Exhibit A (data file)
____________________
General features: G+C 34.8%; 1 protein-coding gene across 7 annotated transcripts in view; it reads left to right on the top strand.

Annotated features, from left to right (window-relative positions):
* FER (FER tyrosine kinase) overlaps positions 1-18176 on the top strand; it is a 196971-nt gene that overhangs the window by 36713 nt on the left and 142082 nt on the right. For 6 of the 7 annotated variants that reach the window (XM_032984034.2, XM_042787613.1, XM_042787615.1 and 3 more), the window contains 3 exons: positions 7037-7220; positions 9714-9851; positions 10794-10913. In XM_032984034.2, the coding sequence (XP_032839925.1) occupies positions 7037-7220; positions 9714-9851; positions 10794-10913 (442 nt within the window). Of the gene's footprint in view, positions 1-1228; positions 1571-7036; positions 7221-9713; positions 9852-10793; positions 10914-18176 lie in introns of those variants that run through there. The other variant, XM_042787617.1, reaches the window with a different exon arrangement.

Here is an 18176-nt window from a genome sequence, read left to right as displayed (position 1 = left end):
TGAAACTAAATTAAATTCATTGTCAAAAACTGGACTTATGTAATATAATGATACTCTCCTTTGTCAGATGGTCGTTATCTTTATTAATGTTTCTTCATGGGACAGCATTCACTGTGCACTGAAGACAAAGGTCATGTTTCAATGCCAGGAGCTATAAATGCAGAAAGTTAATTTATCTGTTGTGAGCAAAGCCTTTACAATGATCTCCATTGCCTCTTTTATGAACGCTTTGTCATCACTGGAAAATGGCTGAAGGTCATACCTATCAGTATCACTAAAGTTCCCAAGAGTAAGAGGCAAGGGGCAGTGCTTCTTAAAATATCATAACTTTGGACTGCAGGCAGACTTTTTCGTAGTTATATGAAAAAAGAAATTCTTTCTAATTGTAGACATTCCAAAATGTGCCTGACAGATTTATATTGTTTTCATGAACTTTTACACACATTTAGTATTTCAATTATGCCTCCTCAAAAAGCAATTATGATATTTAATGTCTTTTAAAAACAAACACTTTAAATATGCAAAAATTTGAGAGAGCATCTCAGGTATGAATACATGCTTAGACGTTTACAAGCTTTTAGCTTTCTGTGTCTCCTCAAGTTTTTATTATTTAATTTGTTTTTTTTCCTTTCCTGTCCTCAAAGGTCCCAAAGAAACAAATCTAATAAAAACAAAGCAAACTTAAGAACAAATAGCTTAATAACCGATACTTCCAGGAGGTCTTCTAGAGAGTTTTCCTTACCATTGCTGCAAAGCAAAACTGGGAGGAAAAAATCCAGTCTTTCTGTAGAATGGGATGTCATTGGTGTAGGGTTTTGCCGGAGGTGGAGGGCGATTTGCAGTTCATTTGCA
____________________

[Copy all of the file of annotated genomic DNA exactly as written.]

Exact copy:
General features: G+C 34.8%; 1 protein-coding gene across 7 annotated transcripts in view; it reads left to right on the top strand.

Annotated features, from left to right (window-relative positions):
* FER (FER tyrosine kinase) overlaps positions 1-18176 on the top strand; it is a 196971-nt gene that overhangs the window by 36713 nt on the left and 142082 nt on the right. For 6 of the 7 annotated variants that reach the window (XM_032984034.2, XM_042787613.1, XM_042787615.1 and 3 more), the window contains 3 exons: positions 7037-7220; positions 9714-9851; positions 10794-10913. In XM_032984034.2, the coding sequence (XP_032839925.1) occupies positions 7037-7220; positions 9714-9851; positions 10794-10913 (442 nt within the window). Of the gene's footprint in view, positions 1-1228; positions 1571-7036; positions 7221-9713; positions 9852-10793; positions 10914-18176 lie in introns of those variants that run through there. The other variant, XM_042787617.1, reaches the window with a different exon arrangement.

Here is an 18176-nt window from a genome sequence, read left to right as displayed (position 1 = left end):
TGAAACTAAATTAAATTCATTGTCAAAAACTGGACTTATGTAATATAATGATACTCTCCTTTGTCAGATGGTCGTTATCTTTATTAATGTTTCTTCATGGGACAGCATTCACTGTGCACTGAAGACAAAGGTCATGTTTCAATGCCAGGAGCTATAAATGCAGAAAGTTAATTTATCTGTTGTGAGCAAAGCCTTTACAATGATCTCCATTGCCTCTTTTATGAACGCTTTGTCATCACTGGAAAATGGCTGAAGGTCATACCTATCAGTATCACTAAAGTTCCCAAGAGTAAGAGGCAAGGGGCAGTGCTTCTTAAAATATCATAACTTTGGACTGCAGGCAGACTTTTTCGTAGTTATATGAAAAAAGAAATTCTTTCTAATTGTAGACATTCCAAAATGTGCCTGACAGATTTATATTGTTTTCATGAACTTTTACACACATTTAGTATTTCAATTATGCCTCCTCAAAAAGCAATTATGATATTTAATGTCTTTTAAAAACAAACACTTTAAATATGCAAAAATTTGAGAGAGCATCTCAGGTATGAATACATGCTTAGACGTTTACAAGCTTTTAGCTTTCTGTGTCTCCTCAAGTTTTTATTATTTAATTTGTTTTTTTTCCTTTCCTGTCCTCAAAGGTCCCAAAGAAACAAATCTAATAAAAACAAAGCAAACTTAAGAACAAATAGCTTAATAACCGATACTTCCAGGAGGTCTTCTAGAGAGTTTTCCTTACCATTGCTGCAAAGCAAAACTGGGAGGAAAAAATCCAGTCTTTCTGTAGAATGGGATGTCATTGGTGTAGGGTTTTGCCGGAGGTGGAGGGCGATTTGCAGTTCATTTGCA